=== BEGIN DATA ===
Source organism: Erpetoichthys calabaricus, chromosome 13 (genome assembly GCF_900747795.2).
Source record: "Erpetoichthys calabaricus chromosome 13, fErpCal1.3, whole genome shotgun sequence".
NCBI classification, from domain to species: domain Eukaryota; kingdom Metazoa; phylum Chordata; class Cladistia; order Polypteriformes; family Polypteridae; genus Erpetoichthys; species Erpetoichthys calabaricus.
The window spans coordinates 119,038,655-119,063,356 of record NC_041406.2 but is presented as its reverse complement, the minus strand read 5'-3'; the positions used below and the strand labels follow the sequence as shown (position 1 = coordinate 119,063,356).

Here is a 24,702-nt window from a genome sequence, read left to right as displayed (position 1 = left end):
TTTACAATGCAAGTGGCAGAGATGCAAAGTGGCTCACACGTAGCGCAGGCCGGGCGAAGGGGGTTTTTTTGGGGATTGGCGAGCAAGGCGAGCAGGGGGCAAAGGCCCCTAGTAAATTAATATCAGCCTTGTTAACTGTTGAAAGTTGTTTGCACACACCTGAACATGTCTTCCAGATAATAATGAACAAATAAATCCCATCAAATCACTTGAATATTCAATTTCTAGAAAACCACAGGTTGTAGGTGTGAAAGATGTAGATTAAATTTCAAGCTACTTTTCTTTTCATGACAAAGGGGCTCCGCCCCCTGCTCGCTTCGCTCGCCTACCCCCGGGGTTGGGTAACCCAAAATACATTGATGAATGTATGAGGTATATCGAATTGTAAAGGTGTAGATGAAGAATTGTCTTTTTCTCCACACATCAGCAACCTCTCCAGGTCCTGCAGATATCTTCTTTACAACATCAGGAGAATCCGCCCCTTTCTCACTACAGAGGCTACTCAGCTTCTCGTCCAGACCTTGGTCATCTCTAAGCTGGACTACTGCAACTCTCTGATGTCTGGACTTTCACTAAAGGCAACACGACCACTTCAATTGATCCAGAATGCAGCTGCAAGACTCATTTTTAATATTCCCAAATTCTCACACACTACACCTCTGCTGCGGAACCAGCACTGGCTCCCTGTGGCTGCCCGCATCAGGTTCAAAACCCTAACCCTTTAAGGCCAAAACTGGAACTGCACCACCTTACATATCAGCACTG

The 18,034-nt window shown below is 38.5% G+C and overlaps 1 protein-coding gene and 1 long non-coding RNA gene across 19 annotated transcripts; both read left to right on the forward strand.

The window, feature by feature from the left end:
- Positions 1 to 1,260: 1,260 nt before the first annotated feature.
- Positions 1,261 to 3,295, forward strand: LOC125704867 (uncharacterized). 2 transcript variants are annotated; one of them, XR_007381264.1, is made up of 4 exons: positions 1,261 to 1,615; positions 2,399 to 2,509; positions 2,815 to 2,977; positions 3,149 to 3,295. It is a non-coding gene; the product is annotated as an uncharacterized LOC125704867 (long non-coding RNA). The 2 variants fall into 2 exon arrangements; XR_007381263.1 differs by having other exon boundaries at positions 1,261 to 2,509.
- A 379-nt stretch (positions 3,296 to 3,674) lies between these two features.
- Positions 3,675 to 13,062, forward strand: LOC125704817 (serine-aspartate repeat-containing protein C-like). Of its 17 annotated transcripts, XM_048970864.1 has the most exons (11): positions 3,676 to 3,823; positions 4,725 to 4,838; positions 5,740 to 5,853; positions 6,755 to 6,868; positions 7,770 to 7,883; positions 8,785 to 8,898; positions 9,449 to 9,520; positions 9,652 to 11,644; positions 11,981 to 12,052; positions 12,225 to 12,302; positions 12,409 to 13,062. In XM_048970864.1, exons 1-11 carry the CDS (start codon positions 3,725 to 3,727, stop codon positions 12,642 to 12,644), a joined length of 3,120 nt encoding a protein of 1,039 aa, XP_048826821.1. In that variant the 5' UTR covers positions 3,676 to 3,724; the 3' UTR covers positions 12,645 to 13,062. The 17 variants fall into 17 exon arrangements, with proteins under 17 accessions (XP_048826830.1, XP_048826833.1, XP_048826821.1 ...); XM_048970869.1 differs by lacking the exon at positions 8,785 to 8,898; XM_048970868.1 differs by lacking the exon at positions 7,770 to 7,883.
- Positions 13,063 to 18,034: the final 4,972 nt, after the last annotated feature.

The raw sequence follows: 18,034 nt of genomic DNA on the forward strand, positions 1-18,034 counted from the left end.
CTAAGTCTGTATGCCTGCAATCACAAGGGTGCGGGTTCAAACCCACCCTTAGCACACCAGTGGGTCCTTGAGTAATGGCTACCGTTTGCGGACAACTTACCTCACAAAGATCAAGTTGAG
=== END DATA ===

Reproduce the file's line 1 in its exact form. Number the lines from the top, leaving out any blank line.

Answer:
Source organism: Erpetoichthys calabaricus, chromosome 13 (genome assembly GCF_900747795.2).